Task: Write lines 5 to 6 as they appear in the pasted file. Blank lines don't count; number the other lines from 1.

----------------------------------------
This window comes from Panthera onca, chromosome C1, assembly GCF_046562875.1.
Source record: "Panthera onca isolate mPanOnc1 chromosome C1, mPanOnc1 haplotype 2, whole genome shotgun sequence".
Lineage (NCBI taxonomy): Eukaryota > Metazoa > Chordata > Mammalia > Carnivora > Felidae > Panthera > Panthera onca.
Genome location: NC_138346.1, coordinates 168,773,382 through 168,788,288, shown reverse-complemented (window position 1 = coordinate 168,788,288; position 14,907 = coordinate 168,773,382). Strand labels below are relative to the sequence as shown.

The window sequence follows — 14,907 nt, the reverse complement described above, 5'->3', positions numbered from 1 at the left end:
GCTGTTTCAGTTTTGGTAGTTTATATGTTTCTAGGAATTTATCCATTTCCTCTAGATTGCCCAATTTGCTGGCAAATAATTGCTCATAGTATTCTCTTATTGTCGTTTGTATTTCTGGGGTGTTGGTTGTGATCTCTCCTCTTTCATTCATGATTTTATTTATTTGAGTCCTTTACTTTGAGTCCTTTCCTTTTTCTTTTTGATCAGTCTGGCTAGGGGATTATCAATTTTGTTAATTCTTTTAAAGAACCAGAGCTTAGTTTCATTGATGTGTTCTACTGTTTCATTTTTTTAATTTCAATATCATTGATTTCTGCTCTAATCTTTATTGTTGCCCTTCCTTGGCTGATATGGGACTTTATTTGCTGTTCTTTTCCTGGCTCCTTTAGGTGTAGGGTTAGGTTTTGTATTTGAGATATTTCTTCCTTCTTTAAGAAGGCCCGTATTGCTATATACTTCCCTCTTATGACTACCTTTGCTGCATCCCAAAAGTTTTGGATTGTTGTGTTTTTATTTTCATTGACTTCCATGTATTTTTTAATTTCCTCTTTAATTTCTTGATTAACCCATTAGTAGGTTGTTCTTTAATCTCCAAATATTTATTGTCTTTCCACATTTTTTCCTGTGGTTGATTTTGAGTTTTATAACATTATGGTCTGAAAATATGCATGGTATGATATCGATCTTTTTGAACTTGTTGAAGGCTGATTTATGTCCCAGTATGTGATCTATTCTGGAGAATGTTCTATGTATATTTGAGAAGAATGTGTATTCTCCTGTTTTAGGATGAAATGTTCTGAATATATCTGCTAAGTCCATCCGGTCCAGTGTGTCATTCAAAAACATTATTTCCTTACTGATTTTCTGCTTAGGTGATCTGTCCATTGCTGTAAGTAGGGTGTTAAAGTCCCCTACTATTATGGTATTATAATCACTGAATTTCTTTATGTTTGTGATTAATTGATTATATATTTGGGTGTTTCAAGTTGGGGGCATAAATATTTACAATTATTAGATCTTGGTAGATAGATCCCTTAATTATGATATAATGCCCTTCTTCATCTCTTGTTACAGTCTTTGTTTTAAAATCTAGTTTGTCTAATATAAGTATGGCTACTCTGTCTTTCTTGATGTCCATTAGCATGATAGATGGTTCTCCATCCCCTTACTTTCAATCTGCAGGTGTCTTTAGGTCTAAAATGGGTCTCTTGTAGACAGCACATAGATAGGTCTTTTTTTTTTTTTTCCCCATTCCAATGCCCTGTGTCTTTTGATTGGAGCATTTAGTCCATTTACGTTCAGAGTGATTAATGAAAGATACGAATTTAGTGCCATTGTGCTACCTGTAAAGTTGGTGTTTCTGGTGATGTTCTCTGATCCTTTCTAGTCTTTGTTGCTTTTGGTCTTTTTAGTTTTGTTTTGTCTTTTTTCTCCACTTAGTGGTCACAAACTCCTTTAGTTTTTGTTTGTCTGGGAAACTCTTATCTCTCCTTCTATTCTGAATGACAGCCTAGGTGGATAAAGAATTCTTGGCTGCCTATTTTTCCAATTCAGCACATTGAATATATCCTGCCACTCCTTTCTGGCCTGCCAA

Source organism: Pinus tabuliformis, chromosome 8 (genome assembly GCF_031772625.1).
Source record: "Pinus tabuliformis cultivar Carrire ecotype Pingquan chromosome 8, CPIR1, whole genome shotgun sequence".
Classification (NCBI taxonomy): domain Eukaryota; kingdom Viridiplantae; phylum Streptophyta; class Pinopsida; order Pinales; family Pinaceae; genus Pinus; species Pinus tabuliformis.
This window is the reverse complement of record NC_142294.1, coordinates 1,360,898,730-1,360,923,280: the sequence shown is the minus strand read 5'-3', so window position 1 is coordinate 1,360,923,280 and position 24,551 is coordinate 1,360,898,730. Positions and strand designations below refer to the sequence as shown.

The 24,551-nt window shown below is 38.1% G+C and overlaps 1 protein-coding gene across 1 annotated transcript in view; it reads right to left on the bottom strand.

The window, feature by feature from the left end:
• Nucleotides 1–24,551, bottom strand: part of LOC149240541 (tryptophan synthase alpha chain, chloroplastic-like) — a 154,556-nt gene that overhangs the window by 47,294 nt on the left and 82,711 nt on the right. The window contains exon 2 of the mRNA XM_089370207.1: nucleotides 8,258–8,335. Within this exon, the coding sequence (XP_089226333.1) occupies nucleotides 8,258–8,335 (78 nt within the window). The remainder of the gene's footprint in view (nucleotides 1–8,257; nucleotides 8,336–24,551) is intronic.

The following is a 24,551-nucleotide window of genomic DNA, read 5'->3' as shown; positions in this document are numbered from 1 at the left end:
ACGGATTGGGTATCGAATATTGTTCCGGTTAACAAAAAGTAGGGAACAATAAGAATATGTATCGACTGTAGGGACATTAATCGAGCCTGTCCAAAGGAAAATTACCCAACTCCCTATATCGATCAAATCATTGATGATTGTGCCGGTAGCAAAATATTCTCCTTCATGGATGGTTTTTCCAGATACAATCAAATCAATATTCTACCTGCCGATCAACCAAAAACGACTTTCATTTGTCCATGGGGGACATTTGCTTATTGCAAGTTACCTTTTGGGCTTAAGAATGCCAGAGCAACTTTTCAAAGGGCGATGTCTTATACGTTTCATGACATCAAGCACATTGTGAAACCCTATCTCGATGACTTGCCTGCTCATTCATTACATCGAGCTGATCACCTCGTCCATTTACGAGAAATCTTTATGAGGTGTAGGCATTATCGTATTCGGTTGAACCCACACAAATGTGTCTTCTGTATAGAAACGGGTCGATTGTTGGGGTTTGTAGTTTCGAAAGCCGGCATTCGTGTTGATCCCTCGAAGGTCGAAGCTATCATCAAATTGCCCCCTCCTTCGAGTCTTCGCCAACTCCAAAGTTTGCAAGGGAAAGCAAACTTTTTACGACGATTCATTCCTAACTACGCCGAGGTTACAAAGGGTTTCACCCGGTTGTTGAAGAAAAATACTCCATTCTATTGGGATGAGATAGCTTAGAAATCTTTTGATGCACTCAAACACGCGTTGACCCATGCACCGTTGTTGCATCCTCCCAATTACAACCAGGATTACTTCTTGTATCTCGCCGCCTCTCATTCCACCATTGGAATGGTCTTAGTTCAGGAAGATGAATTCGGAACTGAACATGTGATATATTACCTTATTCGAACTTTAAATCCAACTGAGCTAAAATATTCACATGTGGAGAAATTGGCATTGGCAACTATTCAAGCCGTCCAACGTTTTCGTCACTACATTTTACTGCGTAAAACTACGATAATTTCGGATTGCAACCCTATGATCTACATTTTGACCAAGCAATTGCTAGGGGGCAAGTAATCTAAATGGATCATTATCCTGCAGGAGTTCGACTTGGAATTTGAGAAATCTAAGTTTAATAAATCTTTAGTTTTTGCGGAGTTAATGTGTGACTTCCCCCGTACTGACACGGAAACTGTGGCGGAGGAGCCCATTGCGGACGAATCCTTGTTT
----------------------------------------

The window sequence follows — 14,907 nt, the reverse complement described above, 5'->3', positions numbered from 1 at the left end:
GCTGTTTCAGTTTTGGTAGTTTATATGTTTCTAGGAATTTATCCATTTCCTCTAGATTGCCCAATTTGCTGGCAAATAATTGCTCATAGTATTCTCTTATTGTCGTTTGTATTTCTGGGGTGTTGGTTGTGATCTCTCCTCTTTCATTCATGATTTTATTTATTTGAGTCCTTTACTTTGAGTCCTTTCCTTTTTCTTTTTGATCAGTCTGGCTAGGGGATTATCAATTTTGTTAATTCTTTTAAAGAACCAGAGCTTAGTTTCATTGATGTGTTCTACTGTTTCATTTTTTTAATTTCAATATCATTGATTTCTGCTCTAATCTTTATTGTTGCCCTTCCTTGGCTGATATGGGACTTTATTTGCTGTTCTTTTCCTGGCTCCTTTAGGTGTAGGGTTAGGTTTTGTATTTGAGATATTTCTTCCTTCTTTAAGAAGGCCCGTATTGCTATATACTTCCCTCTTATGACTACCTTTGCTGCATCCCAAAAGTTTTGGATTGTTGTGTTTTTATTTTCATTGACTTCCATGTATTTTTTAATTTCCTCTTTAATTTCTTGATTAACCCATTAGTAGGTTGTTCTTTAATCTCCAAATATTTATTGTCTTTCCACATTTTTTCCTGTGGTTGATTTTGAGTTTTATAACATTATGGTCTGAAAATATGCATGGTATGATATCGATCTTTTTGAACTTGTTGAAGGCTGATTTATGTCCCAGTATGTGATCTATTCTGGAGAATGTTCTATGTATATTTGAGAAGAATGTGTATTCTCCTGTTTTAGGATGAAATGTTCTGAATATATCTGCTAAGTCCATCCGGTCCAGTGTGTCATTCAAAAACATTATTTCCTTACTGATTTTCTGCTTAGGTGATCTGTCCATTGCTGTAAGTAGGGTGTTAAAGTCCCCTACTATTATGGTATTATAATCACTGAATTTCTTTATGTTTGTGATTAATTGATTATATATTTGGGTGTTTCAAGTTGGGGGCATAAATATTTACAATTATTAGATCTTGGTAGATAGATCCCTTAATTATGATATAATGCCCTTCTTCATCTCTTGTTACAGTCTTTGTTTTAAAATCTAGTTTGTCTAATATAAGTATGGCTACTCTGTCTTTCTTGATGTCCATTAGCATGATAGATGGTTCTCCATCCCCTTACTTTCAATCTGCAGGTGTCTTTAGGTCTAAAATGGGTCTCTTGTAGACAGCACATAGATAGGTCTTTTTTTTTTTTTTCCCCATTCCAATGCCCTGTGTCTTTTGATTGGAGCATTTAGTCCATTTACGTTCAGAGTGATTAATGAAAGATACGAATTTAGTGCCATTGTGCTACCTGTAAAGTTGGTGTTTCTGGTGATGTTCTCTGATCCTTTCTAGTCTTTGTTGCTTTTGGTCTTTTTAGTTTTGTTTTGTCTTTTTTCTCCACTTAGTGGTCACAAACTCCTTTAGTTTTTGTTTGTCTGGGAAACTCTTATCTCTCCTTCTATTCTGAATGACAGCCTAGGTGGATAAAGAATTCTTGGCTGCCTATTTTTCCAATTCAGCACATTGAATATATCCTGCCACTCCTTTCTGGCCTGCCAA